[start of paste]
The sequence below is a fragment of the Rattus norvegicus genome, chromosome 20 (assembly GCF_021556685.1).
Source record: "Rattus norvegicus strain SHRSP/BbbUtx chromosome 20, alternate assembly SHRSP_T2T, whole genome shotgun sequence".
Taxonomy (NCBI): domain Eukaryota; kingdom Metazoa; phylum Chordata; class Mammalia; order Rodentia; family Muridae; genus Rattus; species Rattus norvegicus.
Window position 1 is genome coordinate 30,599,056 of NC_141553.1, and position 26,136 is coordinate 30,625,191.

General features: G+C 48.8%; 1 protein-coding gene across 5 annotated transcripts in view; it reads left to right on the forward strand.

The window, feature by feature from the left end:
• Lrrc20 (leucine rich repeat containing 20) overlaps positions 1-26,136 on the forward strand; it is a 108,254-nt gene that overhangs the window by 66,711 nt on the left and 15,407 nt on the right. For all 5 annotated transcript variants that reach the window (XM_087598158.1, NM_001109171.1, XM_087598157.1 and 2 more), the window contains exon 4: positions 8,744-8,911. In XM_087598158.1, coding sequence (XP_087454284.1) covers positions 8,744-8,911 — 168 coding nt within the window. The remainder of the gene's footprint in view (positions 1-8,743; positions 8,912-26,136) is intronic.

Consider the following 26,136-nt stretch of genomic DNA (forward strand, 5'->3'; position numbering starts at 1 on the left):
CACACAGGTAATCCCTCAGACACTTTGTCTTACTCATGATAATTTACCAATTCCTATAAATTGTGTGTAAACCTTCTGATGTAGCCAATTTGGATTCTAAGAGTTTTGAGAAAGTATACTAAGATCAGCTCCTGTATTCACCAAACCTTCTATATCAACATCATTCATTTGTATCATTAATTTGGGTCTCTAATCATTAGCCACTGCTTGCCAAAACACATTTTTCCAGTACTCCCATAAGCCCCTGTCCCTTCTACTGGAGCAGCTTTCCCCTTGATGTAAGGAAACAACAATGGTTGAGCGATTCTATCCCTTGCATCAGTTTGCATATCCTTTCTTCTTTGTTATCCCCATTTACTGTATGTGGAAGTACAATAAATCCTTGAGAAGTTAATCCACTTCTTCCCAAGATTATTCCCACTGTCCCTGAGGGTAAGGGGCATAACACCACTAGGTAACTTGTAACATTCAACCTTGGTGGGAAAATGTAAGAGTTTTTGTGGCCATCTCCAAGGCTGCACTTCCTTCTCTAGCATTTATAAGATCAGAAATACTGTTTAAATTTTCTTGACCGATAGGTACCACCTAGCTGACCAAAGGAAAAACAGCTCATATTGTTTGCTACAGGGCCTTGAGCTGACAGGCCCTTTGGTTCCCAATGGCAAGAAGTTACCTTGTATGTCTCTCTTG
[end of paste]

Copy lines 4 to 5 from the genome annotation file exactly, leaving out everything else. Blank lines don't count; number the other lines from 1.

Window position 1 is genome coordinate 30,599,056 of NC_141553.1, and position 26,136 is coordinate 30,625,191.

General features: G+C 48.8%; 1 protein-coding gene across 5 annotated transcripts in view; it reads left to right on the forward strand.